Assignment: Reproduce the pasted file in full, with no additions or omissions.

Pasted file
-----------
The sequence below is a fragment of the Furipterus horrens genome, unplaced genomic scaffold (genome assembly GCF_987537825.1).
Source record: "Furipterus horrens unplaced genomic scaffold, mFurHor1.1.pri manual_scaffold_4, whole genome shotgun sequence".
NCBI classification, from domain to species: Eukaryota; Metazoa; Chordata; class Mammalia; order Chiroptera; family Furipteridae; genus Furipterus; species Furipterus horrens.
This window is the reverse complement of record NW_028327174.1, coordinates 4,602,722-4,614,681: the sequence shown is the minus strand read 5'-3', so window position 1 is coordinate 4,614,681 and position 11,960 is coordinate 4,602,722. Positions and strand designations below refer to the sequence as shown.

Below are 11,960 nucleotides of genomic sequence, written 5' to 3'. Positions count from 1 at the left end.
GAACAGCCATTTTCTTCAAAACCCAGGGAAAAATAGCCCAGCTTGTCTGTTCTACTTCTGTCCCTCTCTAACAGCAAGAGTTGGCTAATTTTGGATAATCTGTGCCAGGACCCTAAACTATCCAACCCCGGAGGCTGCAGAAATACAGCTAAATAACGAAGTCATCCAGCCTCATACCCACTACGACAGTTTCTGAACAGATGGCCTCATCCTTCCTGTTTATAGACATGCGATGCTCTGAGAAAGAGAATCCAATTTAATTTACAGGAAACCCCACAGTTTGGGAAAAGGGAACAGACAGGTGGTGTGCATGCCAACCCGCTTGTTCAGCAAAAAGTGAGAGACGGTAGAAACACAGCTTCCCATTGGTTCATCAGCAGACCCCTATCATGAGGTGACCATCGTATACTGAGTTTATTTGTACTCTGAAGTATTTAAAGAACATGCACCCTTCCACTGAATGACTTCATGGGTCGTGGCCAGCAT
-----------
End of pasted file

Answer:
The sequence below is a fragment of the Furipterus horrens genome, unplaced genomic scaffold (genome assembly GCF_987537825.1).
Source record: "Furipterus horrens unplaced genomic scaffold, mFurHor1.1.pri manual_scaffold_4, whole genome shotgun sequence".
NCBI classification, from domain to species: Eukaryota; Metazoa; Chordata; class Mammalia; order Chiroptera; family Furipteridae; genus Furipterus; species Furipterus horrens.
This window is the reverse complement of record NW_028327174.1, coordinates 4,602,722-4,614,681: the sequence shown is the minus strand read 5'-3', so window position 1 is coordinate 4,614,681 and position 11,960 is coordinate 4,602,722. Positions and strand designations below refer to the sequence as shown.

Below are 11,960 nucleotides of genomic sequence, written 5' to 3'. Positions count from 1 at the left end.
GAACAGCCATTTTCTTCAAAACCCAGGGAAAAATAGCCCAGCTTGTCTGTTCTACTTCTGTCCCTCTCTAACAGCAAGAGTTGGCTAATTTTGGATAATCTGTGCCAGGACCCTAAACTATCCAACCCCGGAGGCTGCAGAAATACAGCTAAATAACGAAGTCATCCAGCCTCATACCCACTACGACAGTTTCTGAACAGATGGCCTCATCCTTCCTGTTTATAGACATGCGATGCTCTGAGAAAGAGAATCCAATTTAATTTACAGGAAACCCCACAGTTTGGGAAAAGGGAACAGACAGGTGGTGTGCATGCCAACCCGCTTGTTCAGCAAAAAGTGAGAGACGGTAGAAACACAGCTTCCCATTGGTTCATCAGCAGACCCCTATCATGAGGTGACCATCGTATACTGAGTTTATTTGTACTCTGAAGTATTTAAAGAACATGCACCCTTCCACTGAATGACTTCATGGGTCGTGGCCAGCAT